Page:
high priorities for training in sustainable ag. So you in a
way are helping to develop the "curriculum" for sustainable
ag training for the next several years. We also think that
this survey may help point towards topics which need to be
researched in sustainable ag in Iowa. We know that one
survey cannot do everything, but this is a good first step.
What were some of the preliminary results? First, keep in
mind that these are early results. We gave you about 91
choices across 11 categories such as crops, livestock,
nutrient management, soils, systems, etc. We added up the
check marks, and here is our interpretation of your
Most Important Topics:
1. Reduced herbicide programs
2. Soil tilth
3. Alternative N sources
4. PFI information
5. Economics of sustainable ag
6. Rotational grazing
8. Alternative field crops
9. Niche marketing/contracts
Remember, this is simply the first look at which topics are
viewed as more important today. Not only will more of the
surveys come back, but your ideas and ours will surely
change as we move ahead with sustainable agriculture in
Iowa. Again, send in your response; it is still important
and will be counted. Thanks for all your help. |
NOTES AND NOTICES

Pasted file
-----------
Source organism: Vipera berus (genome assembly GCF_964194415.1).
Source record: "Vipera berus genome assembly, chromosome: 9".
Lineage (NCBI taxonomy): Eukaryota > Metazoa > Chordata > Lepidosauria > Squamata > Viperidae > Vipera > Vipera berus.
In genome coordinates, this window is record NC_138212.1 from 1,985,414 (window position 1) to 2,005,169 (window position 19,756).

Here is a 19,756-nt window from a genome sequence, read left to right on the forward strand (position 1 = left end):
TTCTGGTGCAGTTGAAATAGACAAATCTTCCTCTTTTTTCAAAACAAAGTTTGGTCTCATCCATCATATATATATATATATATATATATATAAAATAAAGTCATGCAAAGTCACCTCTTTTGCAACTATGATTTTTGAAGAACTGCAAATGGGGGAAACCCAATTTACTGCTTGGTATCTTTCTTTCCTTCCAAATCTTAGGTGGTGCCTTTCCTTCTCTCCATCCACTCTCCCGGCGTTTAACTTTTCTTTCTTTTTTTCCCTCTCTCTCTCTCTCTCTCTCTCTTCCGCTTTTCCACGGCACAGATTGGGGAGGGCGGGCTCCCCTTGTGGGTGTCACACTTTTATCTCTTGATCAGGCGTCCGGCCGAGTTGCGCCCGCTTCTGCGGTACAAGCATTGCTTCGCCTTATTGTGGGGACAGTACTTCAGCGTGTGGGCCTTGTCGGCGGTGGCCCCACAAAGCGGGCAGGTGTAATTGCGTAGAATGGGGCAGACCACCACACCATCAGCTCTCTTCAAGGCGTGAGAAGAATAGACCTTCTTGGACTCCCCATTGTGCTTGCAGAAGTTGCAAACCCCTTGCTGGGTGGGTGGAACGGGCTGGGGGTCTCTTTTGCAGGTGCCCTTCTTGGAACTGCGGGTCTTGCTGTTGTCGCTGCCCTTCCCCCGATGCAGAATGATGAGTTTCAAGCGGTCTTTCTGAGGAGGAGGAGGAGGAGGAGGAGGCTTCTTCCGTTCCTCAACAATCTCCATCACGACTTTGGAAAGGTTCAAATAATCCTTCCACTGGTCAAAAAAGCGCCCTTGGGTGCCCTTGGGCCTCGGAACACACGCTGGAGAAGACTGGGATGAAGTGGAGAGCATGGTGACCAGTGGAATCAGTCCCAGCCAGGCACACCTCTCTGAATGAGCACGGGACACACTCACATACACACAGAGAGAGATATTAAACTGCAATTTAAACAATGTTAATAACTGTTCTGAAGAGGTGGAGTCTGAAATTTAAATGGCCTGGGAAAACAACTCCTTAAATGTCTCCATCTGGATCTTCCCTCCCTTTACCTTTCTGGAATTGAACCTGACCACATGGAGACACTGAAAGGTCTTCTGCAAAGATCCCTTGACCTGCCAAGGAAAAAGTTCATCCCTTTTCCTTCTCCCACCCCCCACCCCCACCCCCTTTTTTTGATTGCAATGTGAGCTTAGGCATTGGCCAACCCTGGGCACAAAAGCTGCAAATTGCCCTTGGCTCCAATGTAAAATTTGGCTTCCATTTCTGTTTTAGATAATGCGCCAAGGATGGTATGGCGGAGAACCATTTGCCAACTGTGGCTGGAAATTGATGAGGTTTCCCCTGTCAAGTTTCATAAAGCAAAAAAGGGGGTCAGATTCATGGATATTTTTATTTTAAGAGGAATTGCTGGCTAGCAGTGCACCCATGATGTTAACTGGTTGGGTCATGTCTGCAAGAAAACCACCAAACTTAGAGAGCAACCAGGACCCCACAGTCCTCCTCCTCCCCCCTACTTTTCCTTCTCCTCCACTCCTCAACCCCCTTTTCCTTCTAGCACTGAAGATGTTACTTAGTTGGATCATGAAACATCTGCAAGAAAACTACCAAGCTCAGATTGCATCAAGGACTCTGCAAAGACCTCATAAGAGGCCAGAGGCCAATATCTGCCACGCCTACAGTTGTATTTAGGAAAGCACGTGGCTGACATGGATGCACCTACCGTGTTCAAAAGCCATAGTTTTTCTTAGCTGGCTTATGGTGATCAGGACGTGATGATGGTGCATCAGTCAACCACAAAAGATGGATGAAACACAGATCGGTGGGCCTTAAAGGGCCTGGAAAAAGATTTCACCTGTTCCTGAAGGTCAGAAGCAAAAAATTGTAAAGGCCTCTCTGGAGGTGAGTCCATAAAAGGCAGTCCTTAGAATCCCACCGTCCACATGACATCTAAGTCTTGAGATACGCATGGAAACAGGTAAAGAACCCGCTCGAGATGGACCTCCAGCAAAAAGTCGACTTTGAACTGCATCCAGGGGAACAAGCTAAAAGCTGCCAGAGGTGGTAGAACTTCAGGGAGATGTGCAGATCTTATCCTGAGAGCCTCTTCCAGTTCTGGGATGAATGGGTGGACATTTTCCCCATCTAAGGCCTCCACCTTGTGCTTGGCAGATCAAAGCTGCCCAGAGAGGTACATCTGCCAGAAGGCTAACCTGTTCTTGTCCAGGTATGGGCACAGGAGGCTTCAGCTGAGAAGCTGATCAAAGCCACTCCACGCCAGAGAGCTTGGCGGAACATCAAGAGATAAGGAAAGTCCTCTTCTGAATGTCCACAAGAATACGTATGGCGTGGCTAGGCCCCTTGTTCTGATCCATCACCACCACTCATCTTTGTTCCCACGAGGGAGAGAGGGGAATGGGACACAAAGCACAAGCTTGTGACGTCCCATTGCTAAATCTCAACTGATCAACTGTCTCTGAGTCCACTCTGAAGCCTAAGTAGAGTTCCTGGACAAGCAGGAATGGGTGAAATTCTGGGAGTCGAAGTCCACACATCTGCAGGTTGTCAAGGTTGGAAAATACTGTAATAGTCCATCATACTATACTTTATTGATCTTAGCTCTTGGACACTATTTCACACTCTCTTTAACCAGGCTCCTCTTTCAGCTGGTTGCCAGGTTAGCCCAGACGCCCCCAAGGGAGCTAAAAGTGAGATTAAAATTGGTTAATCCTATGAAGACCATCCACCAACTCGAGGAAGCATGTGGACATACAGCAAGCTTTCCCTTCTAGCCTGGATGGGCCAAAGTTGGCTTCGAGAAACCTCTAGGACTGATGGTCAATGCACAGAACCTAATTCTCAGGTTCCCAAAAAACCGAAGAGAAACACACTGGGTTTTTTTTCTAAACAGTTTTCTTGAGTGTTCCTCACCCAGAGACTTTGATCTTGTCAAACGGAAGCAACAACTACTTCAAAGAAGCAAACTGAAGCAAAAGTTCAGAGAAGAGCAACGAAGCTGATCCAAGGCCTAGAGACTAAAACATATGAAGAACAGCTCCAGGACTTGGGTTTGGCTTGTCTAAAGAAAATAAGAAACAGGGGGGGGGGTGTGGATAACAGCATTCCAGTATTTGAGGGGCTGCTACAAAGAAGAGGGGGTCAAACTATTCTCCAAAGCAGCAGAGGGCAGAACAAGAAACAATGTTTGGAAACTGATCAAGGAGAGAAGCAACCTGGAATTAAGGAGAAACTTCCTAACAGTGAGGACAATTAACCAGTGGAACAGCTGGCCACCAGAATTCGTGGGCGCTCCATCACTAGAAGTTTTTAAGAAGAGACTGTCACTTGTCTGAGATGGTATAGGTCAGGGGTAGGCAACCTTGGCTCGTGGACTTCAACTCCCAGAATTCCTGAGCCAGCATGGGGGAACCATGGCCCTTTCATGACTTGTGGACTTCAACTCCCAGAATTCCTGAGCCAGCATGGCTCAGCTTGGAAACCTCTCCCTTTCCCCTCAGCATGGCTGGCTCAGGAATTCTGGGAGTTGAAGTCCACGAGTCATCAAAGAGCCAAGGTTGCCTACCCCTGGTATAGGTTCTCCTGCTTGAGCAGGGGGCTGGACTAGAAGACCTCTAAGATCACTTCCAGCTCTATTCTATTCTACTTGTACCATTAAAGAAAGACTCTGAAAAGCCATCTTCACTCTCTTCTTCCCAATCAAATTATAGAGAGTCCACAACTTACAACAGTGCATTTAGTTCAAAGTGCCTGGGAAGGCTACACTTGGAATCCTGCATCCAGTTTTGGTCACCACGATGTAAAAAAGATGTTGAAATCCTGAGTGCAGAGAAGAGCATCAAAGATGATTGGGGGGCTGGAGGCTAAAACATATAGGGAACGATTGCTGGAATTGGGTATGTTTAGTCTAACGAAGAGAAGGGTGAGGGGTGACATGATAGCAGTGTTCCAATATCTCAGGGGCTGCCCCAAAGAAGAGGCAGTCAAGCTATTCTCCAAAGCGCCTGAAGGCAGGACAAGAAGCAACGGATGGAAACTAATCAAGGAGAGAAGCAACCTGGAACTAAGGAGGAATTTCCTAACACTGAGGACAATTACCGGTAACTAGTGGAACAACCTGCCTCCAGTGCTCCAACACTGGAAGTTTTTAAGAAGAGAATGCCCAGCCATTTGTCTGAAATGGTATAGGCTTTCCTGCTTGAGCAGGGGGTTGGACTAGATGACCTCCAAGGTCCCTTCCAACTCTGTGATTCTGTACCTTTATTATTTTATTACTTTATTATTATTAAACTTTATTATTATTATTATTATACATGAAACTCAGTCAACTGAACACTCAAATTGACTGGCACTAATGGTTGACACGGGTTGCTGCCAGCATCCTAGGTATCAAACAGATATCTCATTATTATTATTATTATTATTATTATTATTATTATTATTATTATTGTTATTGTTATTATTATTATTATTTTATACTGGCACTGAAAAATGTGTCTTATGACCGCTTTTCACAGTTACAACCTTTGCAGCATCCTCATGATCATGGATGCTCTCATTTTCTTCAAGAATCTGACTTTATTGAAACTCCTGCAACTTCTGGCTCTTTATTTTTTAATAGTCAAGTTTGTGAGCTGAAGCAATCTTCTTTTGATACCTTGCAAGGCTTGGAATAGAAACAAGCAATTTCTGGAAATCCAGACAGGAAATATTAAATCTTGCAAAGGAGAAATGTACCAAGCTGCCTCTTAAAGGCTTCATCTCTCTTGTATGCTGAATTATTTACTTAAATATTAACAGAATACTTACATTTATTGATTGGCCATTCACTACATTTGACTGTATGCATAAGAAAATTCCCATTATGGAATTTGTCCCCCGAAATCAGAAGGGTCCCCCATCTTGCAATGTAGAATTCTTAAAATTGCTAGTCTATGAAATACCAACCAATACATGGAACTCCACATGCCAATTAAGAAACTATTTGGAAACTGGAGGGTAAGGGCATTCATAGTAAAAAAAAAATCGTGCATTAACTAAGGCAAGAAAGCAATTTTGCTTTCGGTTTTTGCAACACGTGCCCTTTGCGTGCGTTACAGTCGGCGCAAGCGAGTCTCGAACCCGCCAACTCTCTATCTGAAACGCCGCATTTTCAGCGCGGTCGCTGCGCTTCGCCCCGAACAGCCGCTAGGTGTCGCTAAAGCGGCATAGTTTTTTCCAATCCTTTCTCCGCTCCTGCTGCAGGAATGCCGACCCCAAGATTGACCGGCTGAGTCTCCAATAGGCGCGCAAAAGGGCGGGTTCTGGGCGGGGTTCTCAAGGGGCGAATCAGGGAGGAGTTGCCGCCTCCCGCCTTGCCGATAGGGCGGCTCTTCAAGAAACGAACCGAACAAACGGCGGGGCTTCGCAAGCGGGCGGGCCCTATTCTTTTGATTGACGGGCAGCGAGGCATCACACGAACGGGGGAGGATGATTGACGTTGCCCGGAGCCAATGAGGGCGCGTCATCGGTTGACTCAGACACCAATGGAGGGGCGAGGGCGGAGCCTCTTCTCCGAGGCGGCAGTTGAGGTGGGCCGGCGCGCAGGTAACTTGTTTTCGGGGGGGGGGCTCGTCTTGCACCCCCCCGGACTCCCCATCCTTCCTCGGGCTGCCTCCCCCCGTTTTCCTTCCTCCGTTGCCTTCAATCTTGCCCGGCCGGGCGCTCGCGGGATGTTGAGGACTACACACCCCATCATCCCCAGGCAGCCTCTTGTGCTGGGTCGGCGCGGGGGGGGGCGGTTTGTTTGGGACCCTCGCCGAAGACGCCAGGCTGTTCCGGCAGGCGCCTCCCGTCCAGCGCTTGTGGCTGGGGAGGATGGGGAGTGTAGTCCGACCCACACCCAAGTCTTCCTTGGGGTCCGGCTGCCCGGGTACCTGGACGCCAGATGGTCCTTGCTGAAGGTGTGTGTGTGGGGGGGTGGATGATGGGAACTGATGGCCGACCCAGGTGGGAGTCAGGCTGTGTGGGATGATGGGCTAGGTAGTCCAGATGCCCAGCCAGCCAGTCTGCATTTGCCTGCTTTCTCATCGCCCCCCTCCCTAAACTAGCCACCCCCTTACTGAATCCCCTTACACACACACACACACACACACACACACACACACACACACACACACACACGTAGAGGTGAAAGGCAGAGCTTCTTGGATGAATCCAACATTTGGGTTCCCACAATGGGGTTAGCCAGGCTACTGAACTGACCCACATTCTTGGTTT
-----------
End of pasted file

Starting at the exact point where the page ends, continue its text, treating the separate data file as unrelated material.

The New Farm Magazine Ends
The Rodale Institute ceased publication of New Farm Magazine
with the May/June, 1995 issue. Editorial Director Craig
Cramer wrote he is "mourning the end of the New Farm s
role," and that he is "unsure exactly what lies ahead."
Institute President John Haberern referred in an editorial
to the rising cost of paper and postage, but acknowledged
that hundreds of phone calls and letters told him the
message of the magazine is "too important to stop."
As the rumor of the magazine s demise spread in Iowa this
spring, the comment was often heard that there was nothing
quite like New Farm. Certainly they showed that there
really are "winners" farmers who are both successful and
sustainable. The writing and the attractiveness of the
publication added to its impact. What, if anything will
arise from the ashes of New Farm? Perhaps those holding
unexpired subscriptions will find out.
PFI Here and There
People of PFI sometimes travel to give presentations at
meetings of other groups. This past winter was no exception.
Here are some of the presentations done over the last few